By Janet Klug
It doesn’t matter what you want or need — a house, a suit or a steak dinner — the essential point always comes down to the value (the importance, worth or usefulness of something) in relation to the cost (the amount that has to be paid or spent to acquire that something) of what you are considering.
Because stamps and covers are no exception to this rule of consumerism, how should stamp collectors decide when the price is right?
Many factors come into play when determining if a stamp, cover or an entire collection is a good deal. Collectors often say they “need” a certain stamp.
Realistically and honestly, you “need” a stamp only if you are planning to mail payment for your electric bill, for example. True, collectors might want a stamp that fills an empty space in an album, or they might feel that a certain stamp or cover nicely completes a page in an exhibit they are making.
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Try to separate your wants from your needs by being systematic about the process. Make a list of the stamps and covers you would like to acquire and decide how much you are willing and able to pay for the items you have placed on your want list.
Be sure to add the catalog number and the current catalog value for mint or used examples of the stamps. Although catalog values have the potential to change annually, in the latest edition, having values from a reasonably current catalog on your list will give you some idea of the intrinsic worth of the stamps.
Don’t rely on your memory — be sure to cross off stamps or covers on your list as you buy them, and avoid the chagrin and wasted money of purchasing something you already own.
Many collectors don’t bother to read the introductory pages of the Scott Standard Postage Stamp Catalogue or the Scott Specialized Catalogue of United States Stamps and Covers. This omission is a mistake, if you want to expand your knowledge base as a collector, because there is a wealth of information in the front pages of the Scott U.S. Specialized catalog that relates to catalog values and the factors of grade and condition that affect the price of a stamp. Grade refers to the centering of the stamp image. Condition includes all other aspects of a stamp: perforations, color, condition of the paper, postmarks, gum and so on.
The Scott U.S. Specialized catalog uses U.S. stamps to illustrate grade and condition, and the volumes of the Scott Standard catalog contain similar pages using worldwide stamps to show the differences in grade and condition. For example, the illustration shown nearby is taken from the introductory pages of the Scott Standard catalog and demonstrates differences between a stamp in the grade of fine-very fine and one in the grade of extremely fine.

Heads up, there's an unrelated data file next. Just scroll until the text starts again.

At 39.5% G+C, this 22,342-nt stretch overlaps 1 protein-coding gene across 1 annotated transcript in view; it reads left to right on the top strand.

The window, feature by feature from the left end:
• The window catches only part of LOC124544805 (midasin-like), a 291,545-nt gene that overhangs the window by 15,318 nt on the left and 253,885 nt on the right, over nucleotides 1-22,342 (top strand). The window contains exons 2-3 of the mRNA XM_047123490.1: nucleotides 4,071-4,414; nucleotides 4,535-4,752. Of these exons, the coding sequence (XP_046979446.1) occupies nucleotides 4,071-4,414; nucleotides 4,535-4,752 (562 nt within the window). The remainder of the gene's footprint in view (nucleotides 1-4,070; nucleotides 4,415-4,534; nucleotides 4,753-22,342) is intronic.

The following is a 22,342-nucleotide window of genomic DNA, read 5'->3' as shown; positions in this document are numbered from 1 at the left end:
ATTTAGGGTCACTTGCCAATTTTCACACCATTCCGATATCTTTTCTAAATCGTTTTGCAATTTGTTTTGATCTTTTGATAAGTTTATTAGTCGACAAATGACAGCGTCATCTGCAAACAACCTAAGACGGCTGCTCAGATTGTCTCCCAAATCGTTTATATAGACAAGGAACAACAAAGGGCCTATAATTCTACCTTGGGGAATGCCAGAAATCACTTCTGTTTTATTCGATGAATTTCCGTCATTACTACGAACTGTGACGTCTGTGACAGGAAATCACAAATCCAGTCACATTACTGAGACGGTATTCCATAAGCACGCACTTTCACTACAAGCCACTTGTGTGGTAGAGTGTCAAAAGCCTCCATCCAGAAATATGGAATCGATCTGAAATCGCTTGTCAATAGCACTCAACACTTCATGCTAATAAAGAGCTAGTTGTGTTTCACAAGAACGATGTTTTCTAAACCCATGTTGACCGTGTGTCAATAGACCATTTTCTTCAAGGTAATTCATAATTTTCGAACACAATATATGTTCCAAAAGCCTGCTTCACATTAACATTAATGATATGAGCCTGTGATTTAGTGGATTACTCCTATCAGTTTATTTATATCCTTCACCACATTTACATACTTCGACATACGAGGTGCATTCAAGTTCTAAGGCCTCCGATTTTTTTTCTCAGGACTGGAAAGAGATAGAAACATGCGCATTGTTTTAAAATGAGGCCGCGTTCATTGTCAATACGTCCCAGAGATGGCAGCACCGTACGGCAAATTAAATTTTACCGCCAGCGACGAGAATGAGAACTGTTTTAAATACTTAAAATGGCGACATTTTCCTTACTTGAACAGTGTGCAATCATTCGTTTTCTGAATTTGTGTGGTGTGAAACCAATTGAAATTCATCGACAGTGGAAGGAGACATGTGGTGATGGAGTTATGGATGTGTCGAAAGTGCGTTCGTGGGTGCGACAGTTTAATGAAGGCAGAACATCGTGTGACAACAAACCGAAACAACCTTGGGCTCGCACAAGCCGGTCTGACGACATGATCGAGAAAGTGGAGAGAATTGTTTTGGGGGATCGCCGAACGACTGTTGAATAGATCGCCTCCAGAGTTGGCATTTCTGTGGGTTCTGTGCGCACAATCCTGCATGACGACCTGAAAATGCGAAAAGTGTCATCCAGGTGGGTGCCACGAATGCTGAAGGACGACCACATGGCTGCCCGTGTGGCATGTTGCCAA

Why does it matter if a stamp is hinged or the gum shows previous hinge marks? Who cares if the design of the stamp is perfectly centered or not? Well, you should care, because the philatelic marketplace cares.
Stamps, like any other antique or collectible, have value largely determined by their condition. An expensive antique vase that has a small chip will be worth considerably less than one in perfect condition. Similarly, a stamp that has been heavily hinged or is not well-centered is not worth as much as a stamp that is beautifully centered with no faults.
Get to know in detail the catalogs that you prefer to use as reference tools for your stamp collection: how that specific catalog determines values, what information is included in the listings, etc. Most catalogs will give values based on retail prices of mint and used stamps. The Scott catalog values for mint and used stamps are based on stamps in the grade of very fine, unless noted otherwise in the catalog listing.
Often, but not always (depending on scarcity of a specific issue, for example), mint stamps will have a higher value than used ones. The Scott U.S. Specialized catalog expands its value listings for classic U.S. stamps, adding never-hinged, used on cover and a host of varieties. All of these additional factors can make a big difference in the value of a stamp. It is interesting and sometimes surprising to read through the listings for different stamp issues and see the difference between mint and used catalog values and how much a specific stamp is worth on cover.